If you were to ask me what is the best thing since sliced bread, I would possibly have to answer Spotify, an app for playing music. Though we might all have a different idea of what good music is, most people can agree it should be a large feature of our every day lives. Apps like Spotify make that possible.

We’re about as historically privileged as it gets in terms of how effortless it is listen to music now. Ye olde wandering minstrel’s song used to be a village green rarity; youths of less than a century ago were warned by their elders they’d “get square ears” if they listened to the gramophone too long.

Now, we can just about listen to music all day, every day if we want to. Even workplaces are tuning into its value. Workopolis cites research claiming that nine out of ten workers function better when plugged in. Washington Post published similar findings, adding that listening to “happy” music fostered better communication and co-operation between workers.

With two small children, I spend a fair amount of my day at home. But I have found these observations just as relevant to household chores. Mundane tasks can be promoted to satisfying jobs merely by the accompaniment of my favourite tunes.

Whether it’s Rolling Stone’s Ruby Tuesday, Aha’s Take On Me or Bill Withers’ Ain’t No Sunshine, these tunes are relaxing and motivating, putting a rhythm to the day that somehow makes it run smoother. They even inspire a sneaky moonwalk between rooms at times.

Sometimes the process of folding clothes – not a soaring intellectual activity in itself– allows for proper appreciation of Mozart’s Requiem or Debussy’s Clair de Lune. Before I know it, lost in a trance with classical genius, the basket is empty and neat piles of clothes are before me.

Time for silence

But, everything in moderation. Although I am grateful for having my life put to a beat when I need, I’m not looking for every moment of silence to be filled. If there is an opportunity for a true moment of quietude, especially at the end of a hectic day, or when the kids are happily playing outside, I will take it.

Likewise, the background music of their mischievous chortles, a lawnmower in the distance, a blackbird on the back fence – these are to be relished as well. I’d be losing out if I forever opted for an artificial, albeit enjoyable soundtrack to my life.

On the whole, though, the kids seem to settle more into an activity, and stay concentrated on it if there’s the soft murmur of a melody playing. So it shouldn’t be surprising that according to a 2016 study at the University of Southern California’s Brain and Creativity Institute, music can accelerate brain development, and is especially helpful for language and reading skills.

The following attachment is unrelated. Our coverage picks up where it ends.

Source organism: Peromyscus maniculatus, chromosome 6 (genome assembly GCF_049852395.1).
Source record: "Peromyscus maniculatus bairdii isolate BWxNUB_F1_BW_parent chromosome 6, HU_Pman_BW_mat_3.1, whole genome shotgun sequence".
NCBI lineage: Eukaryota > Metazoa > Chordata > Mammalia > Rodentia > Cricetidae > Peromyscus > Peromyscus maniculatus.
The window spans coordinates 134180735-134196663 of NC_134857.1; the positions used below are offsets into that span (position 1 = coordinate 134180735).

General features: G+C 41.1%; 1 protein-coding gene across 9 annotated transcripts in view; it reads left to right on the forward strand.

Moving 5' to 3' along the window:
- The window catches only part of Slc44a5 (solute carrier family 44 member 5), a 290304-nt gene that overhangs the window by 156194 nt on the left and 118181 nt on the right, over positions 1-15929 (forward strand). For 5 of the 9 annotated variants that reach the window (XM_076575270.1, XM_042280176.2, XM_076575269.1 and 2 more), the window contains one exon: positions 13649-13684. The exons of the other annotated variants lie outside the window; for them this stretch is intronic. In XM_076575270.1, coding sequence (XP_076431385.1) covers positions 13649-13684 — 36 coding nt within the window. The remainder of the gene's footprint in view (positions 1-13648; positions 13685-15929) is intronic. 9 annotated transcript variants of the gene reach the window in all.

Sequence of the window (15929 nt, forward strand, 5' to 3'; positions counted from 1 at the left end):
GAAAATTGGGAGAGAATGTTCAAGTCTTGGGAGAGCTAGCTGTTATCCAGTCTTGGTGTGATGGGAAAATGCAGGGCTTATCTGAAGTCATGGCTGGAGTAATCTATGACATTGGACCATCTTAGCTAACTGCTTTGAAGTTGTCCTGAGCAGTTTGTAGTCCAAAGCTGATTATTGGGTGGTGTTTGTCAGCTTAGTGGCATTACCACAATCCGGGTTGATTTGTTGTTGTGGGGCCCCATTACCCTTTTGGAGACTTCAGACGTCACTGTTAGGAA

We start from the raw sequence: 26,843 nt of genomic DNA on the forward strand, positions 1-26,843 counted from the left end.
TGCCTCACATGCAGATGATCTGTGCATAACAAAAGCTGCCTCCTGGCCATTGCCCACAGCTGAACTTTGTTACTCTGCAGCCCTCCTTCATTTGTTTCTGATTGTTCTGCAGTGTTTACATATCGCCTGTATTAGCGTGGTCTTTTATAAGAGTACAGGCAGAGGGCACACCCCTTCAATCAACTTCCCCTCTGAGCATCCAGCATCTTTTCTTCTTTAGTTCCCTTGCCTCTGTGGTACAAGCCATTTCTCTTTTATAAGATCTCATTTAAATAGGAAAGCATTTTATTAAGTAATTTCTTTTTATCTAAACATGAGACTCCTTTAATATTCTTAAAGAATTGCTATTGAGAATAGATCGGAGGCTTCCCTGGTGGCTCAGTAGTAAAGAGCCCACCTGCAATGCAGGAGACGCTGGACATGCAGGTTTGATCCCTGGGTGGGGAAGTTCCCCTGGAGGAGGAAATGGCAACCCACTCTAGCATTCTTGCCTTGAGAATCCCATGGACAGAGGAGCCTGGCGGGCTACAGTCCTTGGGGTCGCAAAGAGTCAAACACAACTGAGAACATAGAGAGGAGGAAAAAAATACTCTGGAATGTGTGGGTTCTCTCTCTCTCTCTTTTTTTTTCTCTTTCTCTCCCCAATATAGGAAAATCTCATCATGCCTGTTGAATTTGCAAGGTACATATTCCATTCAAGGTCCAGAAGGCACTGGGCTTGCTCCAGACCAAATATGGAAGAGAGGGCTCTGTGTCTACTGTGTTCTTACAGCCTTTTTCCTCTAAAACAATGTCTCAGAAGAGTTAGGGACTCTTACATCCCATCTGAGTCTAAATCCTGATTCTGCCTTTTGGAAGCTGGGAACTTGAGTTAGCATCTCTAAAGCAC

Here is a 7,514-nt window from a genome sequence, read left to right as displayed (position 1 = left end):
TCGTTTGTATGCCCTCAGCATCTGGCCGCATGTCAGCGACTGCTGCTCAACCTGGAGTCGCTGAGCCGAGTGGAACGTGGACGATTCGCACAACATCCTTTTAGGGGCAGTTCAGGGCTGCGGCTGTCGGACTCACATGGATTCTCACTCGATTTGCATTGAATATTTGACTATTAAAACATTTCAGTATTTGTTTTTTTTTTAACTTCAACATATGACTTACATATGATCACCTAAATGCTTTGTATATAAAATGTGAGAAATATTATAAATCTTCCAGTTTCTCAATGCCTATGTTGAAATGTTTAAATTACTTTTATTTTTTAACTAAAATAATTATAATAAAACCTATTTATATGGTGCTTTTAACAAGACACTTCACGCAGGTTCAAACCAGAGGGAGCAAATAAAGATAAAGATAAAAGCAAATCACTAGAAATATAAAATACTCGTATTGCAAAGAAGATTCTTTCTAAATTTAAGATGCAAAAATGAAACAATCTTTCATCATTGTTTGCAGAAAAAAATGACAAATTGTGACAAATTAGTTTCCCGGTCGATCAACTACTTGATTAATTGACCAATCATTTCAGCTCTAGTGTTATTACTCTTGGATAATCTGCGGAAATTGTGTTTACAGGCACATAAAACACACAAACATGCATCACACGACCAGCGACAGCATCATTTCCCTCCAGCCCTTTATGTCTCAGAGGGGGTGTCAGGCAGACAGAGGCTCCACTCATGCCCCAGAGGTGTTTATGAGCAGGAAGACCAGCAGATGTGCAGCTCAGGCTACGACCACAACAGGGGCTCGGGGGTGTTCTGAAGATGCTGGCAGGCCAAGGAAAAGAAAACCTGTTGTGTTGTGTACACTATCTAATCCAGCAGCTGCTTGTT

This isn’t exactly news, but the idea that children and parents might be able to find a music playlist that both can enjoy might be less instinctive to modern parents.

It can seem like cheating if I opt to play music I prefer and accidentally discover the children enjoy it too. This feels less like mindful parenting than beating the system and fluking it. I’ve found my kids dancing together in the dining room to a variety of 90s rock — songs that don’t traditionally make it to the top 100 of toddler tunes. But it’s a system that works, and “if it ain’t broke…”

Nursery rhymes and – even better – folk

Sure, Freddie Mercury might be a little too punk-rocky for my toddler daughter compared to “Frère Jacques”. Nursery rhymes have a special time to shine, and I gain a lot of joy teaching them ones I loved learning as a child. But they don’t have to monopolise our music diet. Over-exposure to the relentless repetition of nursery rhymes (often sung in sugary sweet or unnatural tones) are not exactly calm-inducing.

In contrast, anything from Peter, Paul & Mary, though not specifically intended for children’s listening, is calming- and the kids enjoy it as well as a mother less highly-strung. That is why I tend to settle for something folky these days.

I might also be getting some serious cred with the oldies when the children recognize some Simon & Garfunkel classic playing overhead at the supermarket – all too easily lost when my three-year old son breaks into, “ten bottles of beer on the wall, ten bottles of beee…r!” (His version of a hoary old ditty.)

It’s an eclectic musical education my children get. At home, we’re bearers of an odd assortment of repertoires, and it’s not all geared to my children’s preferences (tut tut!). But whether it’s high culture….or not so high, there’s music in the house, and we’re all glad of it.

Veronika Winkels is the mother of two young children. She writes from Melbourne.

Veronika Winkels

Veronika Winkels is married with four young children. She majored in History and History & Philosophy of Science at the University of Melbourne before becoming a freelance writer, published poet, and...